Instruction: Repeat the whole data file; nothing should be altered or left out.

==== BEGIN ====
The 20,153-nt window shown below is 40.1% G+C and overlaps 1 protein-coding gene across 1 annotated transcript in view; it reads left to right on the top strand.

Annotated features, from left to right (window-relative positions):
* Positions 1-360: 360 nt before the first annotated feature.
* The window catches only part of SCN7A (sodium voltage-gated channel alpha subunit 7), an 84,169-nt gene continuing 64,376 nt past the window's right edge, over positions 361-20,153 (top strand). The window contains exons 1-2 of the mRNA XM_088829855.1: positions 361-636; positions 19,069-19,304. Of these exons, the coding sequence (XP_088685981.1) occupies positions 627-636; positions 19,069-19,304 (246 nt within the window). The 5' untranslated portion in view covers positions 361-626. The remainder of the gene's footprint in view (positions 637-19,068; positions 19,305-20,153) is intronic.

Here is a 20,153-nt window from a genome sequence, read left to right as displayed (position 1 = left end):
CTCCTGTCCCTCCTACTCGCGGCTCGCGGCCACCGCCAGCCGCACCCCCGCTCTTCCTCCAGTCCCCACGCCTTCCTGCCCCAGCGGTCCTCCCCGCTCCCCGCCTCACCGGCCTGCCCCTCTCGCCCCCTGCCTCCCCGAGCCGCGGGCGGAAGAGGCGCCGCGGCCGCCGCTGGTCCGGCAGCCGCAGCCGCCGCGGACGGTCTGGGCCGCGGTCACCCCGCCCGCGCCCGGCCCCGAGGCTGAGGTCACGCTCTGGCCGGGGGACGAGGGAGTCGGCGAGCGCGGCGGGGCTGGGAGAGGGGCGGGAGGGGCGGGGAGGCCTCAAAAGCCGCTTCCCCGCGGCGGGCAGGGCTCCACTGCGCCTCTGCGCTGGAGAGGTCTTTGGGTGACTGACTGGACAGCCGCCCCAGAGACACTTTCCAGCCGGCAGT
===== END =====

The 20,153-nt window shown below is 40.1% G+C and overlaps 1 protein-coding gene across 1 annotated transcript in view; it reads left to right on the top strand.

Annotated features, from left to right (window-relative positions):
* Positions 1-360: 360 nt before the first annotated feature.
* The window catches only part of SCN7A (sodium voltage-gated channel alpha subunit 7), an 84,169-nt gene continuing 64,376 nt past the window's right edge, over positions 361-20,153 (top strand). The window contains exons 1-2 of the mRNA XM_088829855.1: positions 361-636; positions 19,069-19,304. Of these exons, the coding sequence (XP_088685981.1) occupies positions 627-636; positions 19,069-19,304 (246 nt within the window). The 5' untranslated portion in view covers positions 361-626. The remainder of the gene's footprint in view (positions 637-19,068; positions 19,305-20,153) is intronic.

Here is a 20,153-nt window from a genome sequence, read left to right as displayed (position 1 = left end):
CTCCTGTCCCTCCTACTCGCGGCTCGCGGCCACCGCCAGCCGCACCCCCGCTCTTCCTCCAGTCCCCACGCCTTCCTGCCCCAGCGGTCCTCCCCGCTCCCCGCCTCACCGGCCTGCCCCTCTCGCCCCCTGCCTCCCCGAGCCGCGGGCGGAAGAGGCGCCGCGGCCGCCGCTGGTCCGGCAGCCGCAGCCGCCGCGGACGGTCTGGGCCGCGGTCACCCCGCCCGCGCCCGGCCCCGAGGCTGAGGTCACGCTCTGGCCGGGGGACGAGGGAGTCGGCGAGCGCGGCGGGGCTGGGAGAGGGGCGGGAGGGGCGGGGAGGCCTCAAAAGCCGCTTCCCCGCGGCGGGCAGGGCTCCACTGCGCCTCTGCGCTGGAGAGGTCTTTGGGTGACTGACTGGACAGCCGCCCCAGAGACACTTTCCAGCCGGCAGT